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From Schools, Colleges to Unorganised Sector, Why Employable Skills is the Need of the Hour

By: Dinesh Sood

Last Updated: June 14, 2022, 10:44 IST

The new National Education Policy-2020 (NEP-2020) intends to increase the gross enrolment ratio in higher education including vocational education to 50% by 2035 by adding 3.50 crore new seats to higher education institutions. 
 (Representative image)

The new National Education Policy-2020 (NEP-2020) intends to increase the gross enrolment ratio in higher education including vocational education to 50% by 2035 by adding 3.50 crore new seats to higher education institutions. (Representative image)

All skill development courses at school level must be synchronised with employment for integration between skill providers and industries. There is a pressing need that workers in the unorganised sector have some amount of employable skills

When we talk of skills, we certainly mean making one employable so that they earn their livelihood with ease and decency. According to the National Policy of Skill Development and Entrepreneurship 2015, we have the target to impart various types of skills to 40 crore people by the end of 2022. So far, around 4 crore people have been trained in different skills. Skilling, re-skilling and up-skilling apart, the shortage of manpower with employable skills remains a serious challenge even now. It is also a huge opportunity for all stakeholders to come forward and arm our men and women workforce with employable skills. It is nothing but aligning the entire skilling ecosystem with the demands of employers.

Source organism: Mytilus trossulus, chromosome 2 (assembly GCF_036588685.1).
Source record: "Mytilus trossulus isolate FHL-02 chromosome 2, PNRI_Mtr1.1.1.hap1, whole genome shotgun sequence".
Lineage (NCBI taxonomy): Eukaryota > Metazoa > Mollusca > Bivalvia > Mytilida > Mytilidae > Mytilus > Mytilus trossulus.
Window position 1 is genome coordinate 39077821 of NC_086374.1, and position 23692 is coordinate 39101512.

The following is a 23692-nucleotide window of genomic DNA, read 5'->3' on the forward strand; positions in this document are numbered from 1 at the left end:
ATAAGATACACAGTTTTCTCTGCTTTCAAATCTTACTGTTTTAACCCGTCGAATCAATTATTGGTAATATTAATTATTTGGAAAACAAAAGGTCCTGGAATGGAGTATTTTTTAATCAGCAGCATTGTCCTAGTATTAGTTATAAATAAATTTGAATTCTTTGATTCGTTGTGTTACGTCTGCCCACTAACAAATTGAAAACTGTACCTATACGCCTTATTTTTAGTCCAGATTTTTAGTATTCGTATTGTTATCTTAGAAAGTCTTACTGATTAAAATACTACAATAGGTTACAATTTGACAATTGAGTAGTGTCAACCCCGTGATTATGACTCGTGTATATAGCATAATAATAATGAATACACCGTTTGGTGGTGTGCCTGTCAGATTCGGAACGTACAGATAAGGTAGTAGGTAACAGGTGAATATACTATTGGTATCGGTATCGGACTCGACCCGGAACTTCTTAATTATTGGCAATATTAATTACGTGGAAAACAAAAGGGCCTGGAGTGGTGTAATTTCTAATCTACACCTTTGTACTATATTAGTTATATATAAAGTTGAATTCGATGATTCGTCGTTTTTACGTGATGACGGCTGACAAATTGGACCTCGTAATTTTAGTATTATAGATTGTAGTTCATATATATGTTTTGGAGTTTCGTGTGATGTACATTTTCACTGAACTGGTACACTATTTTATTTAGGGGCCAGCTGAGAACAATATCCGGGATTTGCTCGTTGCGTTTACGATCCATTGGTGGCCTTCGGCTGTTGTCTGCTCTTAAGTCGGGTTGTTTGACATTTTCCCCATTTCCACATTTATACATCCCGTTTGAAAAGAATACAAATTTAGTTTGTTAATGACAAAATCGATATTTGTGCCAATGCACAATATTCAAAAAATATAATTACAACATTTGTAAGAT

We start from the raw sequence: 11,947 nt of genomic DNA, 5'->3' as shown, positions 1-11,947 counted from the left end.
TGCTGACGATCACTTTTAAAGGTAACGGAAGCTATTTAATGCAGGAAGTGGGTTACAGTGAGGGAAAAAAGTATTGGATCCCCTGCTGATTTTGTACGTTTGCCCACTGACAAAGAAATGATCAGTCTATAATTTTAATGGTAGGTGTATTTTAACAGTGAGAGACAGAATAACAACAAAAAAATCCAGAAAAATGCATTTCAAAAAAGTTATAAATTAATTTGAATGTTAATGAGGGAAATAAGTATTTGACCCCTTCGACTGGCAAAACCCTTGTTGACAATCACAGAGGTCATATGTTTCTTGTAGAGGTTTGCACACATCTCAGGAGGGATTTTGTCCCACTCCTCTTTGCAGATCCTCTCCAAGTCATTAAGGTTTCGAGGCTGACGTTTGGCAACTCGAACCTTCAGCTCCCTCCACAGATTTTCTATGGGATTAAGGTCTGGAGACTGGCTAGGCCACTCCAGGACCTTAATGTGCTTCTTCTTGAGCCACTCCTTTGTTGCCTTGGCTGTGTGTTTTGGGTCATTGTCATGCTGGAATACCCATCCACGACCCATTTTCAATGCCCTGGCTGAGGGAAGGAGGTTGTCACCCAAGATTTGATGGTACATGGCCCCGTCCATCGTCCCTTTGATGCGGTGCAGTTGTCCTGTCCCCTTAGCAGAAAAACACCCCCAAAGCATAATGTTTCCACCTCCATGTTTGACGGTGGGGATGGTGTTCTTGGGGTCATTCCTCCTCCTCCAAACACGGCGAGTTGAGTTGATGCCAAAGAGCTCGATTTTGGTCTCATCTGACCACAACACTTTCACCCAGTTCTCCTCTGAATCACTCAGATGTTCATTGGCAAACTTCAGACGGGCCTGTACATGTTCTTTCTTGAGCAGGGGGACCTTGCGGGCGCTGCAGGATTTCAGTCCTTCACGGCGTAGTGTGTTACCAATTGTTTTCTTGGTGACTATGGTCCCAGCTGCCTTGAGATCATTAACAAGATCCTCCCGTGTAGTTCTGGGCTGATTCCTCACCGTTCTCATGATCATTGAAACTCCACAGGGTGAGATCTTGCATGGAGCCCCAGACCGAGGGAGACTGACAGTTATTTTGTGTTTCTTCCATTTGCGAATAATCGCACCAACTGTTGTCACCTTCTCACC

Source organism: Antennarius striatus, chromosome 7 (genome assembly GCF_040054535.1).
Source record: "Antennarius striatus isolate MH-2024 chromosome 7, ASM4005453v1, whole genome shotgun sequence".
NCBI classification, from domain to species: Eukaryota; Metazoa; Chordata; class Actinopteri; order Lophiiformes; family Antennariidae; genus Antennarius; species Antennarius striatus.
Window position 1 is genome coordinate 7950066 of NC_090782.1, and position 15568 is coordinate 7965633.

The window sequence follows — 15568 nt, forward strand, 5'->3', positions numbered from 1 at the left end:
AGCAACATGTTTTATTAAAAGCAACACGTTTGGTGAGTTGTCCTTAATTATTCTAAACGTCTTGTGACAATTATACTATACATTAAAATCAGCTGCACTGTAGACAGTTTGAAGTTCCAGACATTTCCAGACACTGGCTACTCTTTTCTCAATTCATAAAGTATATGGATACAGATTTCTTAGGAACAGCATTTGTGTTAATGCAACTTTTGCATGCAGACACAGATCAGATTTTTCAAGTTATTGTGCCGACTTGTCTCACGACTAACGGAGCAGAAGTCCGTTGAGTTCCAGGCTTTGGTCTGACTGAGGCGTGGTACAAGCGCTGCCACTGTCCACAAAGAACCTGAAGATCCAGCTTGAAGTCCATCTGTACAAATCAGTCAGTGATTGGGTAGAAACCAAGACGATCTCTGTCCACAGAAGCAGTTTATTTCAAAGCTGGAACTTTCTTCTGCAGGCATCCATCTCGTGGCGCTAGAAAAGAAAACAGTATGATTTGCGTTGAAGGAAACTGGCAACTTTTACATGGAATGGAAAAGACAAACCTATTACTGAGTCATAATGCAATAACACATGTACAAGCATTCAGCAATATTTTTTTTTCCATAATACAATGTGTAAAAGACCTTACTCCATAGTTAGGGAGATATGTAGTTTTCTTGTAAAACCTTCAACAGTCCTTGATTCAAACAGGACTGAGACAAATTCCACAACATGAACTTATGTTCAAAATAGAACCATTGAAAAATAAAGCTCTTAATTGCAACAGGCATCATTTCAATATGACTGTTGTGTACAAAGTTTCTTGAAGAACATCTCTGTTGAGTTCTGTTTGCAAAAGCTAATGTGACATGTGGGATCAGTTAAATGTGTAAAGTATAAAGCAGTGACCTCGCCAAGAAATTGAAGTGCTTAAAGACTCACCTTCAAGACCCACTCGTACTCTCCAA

A mismatch between the needs of employers and the skills of job seekers proves a critical hindrance in carrying out manufacturing pursuits in particular and any other industrial activities in general. There is a huge gap today between the demand for a skilled workforce and their availability in the market. The entire unorganised sector is dependent on semi-skilled or unskilled workers. A minuscule percentage of them are fully skilled and they are always in demand and are well paid as well.

Over 150 million young people in developing countries are skilled but unemployed. According to the assessment of the Centre for Monitoring Indian Economy reported in December last year, youth unemployment rates are two to four times higher than adults. Around 33% of trained youth are unemployed as their employability quotient is very poor.

There are multiple repercussions of not having a skilled workforce in adequate quantity to meet the market needs. Quality, quantity and supplies are always a casualty. Because of high competition from global players, we cannot compromise the quality and content under any circumstances. As a result, the production cost goes up since more time is consumed by the semi-skilled workforce in delivering the final factory yields. Even they need proper training and handholding to operate machines.

Thus, the lack of required skills among job seekers is a double whammy for industries. They do not get value for the investments they make nor does the workforce available in the market have prospects of growth.

Need to Relook

Inadequacies in skills are directly linked to the kind of education that is being imparted right from the school level and the ecosystem we put in place to equip every job seeker with some kind of skills. If someone wishes to be a carpenter, plumber or electrician, he or she needs to undergo at least a globally certified course for which a skill training centre in every high s is required where job seekers should be trained in the fields of their interest during non-school hours.